IPPO Newsletter No.6: Introducing our first systematic review and our next event – on youth unemployment in cities
Welcome to the latest newsletter from the International Public Policy Observatory (IPPO). A very busy month has culminated in the launch of IPPO’s first systematic review of global evidence (on online learning during the pandemic), and two fascinating roundtable discussions on how COVID-19 public inquiries should be designed and run. Read about all this and more below – and please do get in touch if you have any questions or suggestions, at email@example.com.
The impact of COVID-19 on online learning tools and techniques
A key aspect of IPPO’s work is generating robust, clearly articulated reviews of global evidence to inform COVID-related policy thinking across all four UK nations. We have just published our first full systematic review which addresses the future of secondary school education – in particular, what part will online learning play in the wake of COVID-19’s emergency remote education initiatives?
This review – carried out by the EPPI Centre at UCL, one of IPPO’s partner organisations – contains insights from students, teachers and parents across 38 countries, and focuses on the topics of student engagement, peer collaboration, assessment and parental engagement relating to online learning. Read a summary of its findings and recommendations here.
We’ve also published blogs by one of the review’s authors, Faye Bolan, reflecting on what the classroom of the future might look like, and by Scottish biology teacher Paul Downie, on his role in developing Scotland’s ‘blended’ learning strategy during COVID-19.
If you have any questions or requests for further insights relating to this systematic review, email us at firstname.lastname@example.org
The next IPPO date for your diary
IPPO and Youth Futures Foundation are co-hosting an event on Tuesday 16th November from 3.30pm-5pm GMT, entitled: How should cities tackle youth unemployment in their COVID recovery plans?
This virtual event will bring together policymakers, practitioners and researchers from across the UK and beyond to explore what should be in cities’ local recovery plans to boost youth employment, particularly among marginalised groups. This 90-minute event will present the latest data and evidence from the UK and globally, before breaking into working groups to dig deeper into the following areas:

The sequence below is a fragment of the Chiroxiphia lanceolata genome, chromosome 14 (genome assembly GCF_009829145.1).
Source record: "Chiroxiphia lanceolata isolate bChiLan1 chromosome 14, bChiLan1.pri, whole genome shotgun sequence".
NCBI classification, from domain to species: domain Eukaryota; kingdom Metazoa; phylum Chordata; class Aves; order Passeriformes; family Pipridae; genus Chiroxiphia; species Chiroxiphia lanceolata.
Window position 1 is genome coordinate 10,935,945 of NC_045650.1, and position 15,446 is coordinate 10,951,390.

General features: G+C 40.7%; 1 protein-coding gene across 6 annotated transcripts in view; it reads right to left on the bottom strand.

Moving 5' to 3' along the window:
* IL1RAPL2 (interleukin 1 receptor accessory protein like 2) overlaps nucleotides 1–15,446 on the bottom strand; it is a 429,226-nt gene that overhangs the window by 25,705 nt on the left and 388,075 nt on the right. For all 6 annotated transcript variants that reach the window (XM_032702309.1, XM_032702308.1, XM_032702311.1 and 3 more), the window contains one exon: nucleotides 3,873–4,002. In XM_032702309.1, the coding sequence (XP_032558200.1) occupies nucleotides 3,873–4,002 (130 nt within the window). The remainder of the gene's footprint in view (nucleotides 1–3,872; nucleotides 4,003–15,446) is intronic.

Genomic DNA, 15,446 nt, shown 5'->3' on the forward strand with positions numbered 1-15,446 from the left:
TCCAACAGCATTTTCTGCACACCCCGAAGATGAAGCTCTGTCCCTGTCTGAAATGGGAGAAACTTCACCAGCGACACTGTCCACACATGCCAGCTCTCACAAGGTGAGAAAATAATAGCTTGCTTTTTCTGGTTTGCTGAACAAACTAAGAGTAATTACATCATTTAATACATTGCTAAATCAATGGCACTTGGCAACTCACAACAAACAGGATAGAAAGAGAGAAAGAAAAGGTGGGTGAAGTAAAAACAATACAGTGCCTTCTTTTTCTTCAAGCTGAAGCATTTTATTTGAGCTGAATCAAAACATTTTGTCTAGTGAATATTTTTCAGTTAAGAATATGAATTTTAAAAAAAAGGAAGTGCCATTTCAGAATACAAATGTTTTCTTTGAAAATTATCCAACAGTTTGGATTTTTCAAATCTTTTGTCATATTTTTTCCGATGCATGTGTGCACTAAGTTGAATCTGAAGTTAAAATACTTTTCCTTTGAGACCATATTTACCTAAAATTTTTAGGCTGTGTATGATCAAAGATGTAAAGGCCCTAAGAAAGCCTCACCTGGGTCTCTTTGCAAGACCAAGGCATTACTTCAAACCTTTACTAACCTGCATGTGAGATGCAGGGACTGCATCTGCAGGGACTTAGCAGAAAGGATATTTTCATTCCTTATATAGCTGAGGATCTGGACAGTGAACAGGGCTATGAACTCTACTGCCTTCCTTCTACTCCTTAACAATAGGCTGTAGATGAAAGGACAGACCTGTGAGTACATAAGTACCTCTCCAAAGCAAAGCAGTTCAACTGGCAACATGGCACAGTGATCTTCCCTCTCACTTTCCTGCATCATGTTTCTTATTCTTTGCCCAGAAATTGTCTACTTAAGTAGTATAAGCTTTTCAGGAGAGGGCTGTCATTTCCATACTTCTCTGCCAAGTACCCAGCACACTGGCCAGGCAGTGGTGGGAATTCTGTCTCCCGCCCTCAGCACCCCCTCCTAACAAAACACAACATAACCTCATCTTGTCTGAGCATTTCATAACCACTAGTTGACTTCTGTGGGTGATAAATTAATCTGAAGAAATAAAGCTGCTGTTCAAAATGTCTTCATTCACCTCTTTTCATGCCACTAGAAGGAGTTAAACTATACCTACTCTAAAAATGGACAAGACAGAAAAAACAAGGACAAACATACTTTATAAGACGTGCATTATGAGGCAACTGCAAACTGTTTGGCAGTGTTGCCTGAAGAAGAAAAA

- Working in partnership to level-up for young people – the potential of co-located youth employment services;
- Future-proofing jobs and skills post-pandemic;
- The role of job centres and work coaches in supporting young people on their journey to employment; and
- Opportunities and challenges for employers in recruiting and retaining local young people.
We’ll be confirming our eminent line-up of speakers for this event shortly. To register now, please use this Eventbrite link.
More IPPO events coming soon …
To inform our different IPPO workstreams, we will be hosting a number of other virtual events in the run-up to Christmas. These include:
- Gender-based Covid recovery: what policy change is needed to support women in the labour market? A Northern Ireland-centred event co-organised by IPPO, Pivotal Public Policy Forum, and Queen’s University Belfast. This event will explore global and UK trends in unpaid care during the pandemic, the particular impacts on women, and what needs to be done to address the care and work gender imbalances that COVID-19 has accentuated.
- Strategies to end homelessness: a combined event with the Centre for Homelessness Impact (CHI) to follow up on IPPO’s earlier roundtable; and
- Policy insights on minimum incomes – led by IPPO’s policy lead in Scotland, the Scottish Policy & Research Exchange (SPRE).
For more information on any of these events or the associated workstreams, email email@example.com.
What should a COVID public inquiry look like?
IPPO’s wide-ranging focus on the social impacts of the pandemic has led us to explore inclusive and innovative ideas for recovery strategies that address the many inequalities COVID-19 has exposed and exacerbated. But another aspect of the recovery process concerns understanding and addressing what actually happened during the pandemic, how and why certain decisions were taken, and the full impacts of different governments’ response strategies.
To inform this thinking, IPPO has begun a workstream considering evidence on how independent public inquiries could be designed to achieve the most desirable combination of accountability and lessons learned. We have already fed into the Scottish Government’s call for submissions on what their public inquiry should look like, and have published this paper on how to stimulate innovative inquiry design, process and practice. IPPO’s Co-investigator, Geoff Mulgan, also contributed this essay asking: what kind of inquiry do we need to learn the right lessons?
We’d be delighted to receive your thoughts and feedback on this inquiries work, whether you are involved on the policy or the research side, or have insights based on your personal and/or professional experiences during the pandemic. Email us at firstname.lastname@example.org, and many thanks for taking the time to read this newsletter.